You have an opportunity to change the world, but I am worried about you. Understandably, you are probably not interested in a finger-wagging lecture from an old fuddy-duddy and grandfather like me. That is not my intent, so please hear me out.
Here’s my main concern: It’s possible that you are overly obsessed with social media. There is more to life than Facebook, video games, YouTube, Internet surfing and endless texting. Sure, each past generation has had its share of new gadgets and technologies to become immersed in, but none compare to what’s available to this generation.
Don’t get me wrong, the Internet and smart phones are great, but they can also be time-consuming distractions that keep you from focusing on more important things – like career-building opportunities and learning activities that prepare you for the future.
By no means am I proposing that you ditch social media and the endless wave of new technologies. Instead, I have a suggestion that allows you to make the most of your technological savvy and social media skills while planning for a future career: gain proficiency with analytics. Now is a great time to focus on a career using analytics. The application of analytics to gain insights and solve problems is an emerging trend in all fields with endless possibilities.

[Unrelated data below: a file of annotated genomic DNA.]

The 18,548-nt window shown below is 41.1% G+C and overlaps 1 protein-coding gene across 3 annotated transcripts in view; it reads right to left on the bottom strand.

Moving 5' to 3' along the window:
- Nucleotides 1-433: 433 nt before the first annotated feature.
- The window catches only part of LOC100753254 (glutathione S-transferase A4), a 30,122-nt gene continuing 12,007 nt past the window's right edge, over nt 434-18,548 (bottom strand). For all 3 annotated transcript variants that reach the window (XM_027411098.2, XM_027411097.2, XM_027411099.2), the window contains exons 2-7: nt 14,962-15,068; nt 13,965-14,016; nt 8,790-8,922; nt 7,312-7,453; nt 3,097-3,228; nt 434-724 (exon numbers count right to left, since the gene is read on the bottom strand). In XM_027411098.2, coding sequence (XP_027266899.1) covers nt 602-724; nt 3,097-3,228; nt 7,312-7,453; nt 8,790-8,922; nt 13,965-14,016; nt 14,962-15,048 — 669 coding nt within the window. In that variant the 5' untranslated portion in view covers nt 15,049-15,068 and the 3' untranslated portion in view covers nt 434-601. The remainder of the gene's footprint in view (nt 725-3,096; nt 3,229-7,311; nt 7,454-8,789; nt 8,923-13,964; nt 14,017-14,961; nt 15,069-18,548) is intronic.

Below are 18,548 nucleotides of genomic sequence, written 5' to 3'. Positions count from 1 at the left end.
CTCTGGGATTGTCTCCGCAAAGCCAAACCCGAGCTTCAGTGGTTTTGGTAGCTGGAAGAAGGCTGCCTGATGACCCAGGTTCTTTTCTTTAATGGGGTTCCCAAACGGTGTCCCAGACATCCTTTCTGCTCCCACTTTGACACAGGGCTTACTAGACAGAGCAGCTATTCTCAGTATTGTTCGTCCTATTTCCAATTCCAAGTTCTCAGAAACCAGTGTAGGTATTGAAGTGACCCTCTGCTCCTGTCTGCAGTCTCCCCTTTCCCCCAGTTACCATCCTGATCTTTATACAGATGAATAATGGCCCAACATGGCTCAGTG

For example, you probably already enjoy examining statistics in sports or survey polls. That example just scratches the surface of the numerous uses of analytics you will be able to wrap your brains around. Applying analytics in the business world you will soon enter could mean identifying the types of customers to offer the best deals to, like many suppliers do. Analytics can also be applied in fields of medicine, insurance, supply chain logistics, energy management and crime prevention, just to name a few. I’ll say more about analytics shortly. But first, I’d like to discuss the importance of focusing on the activities that will best prepare you for the future.
Perils of Constantly Being Online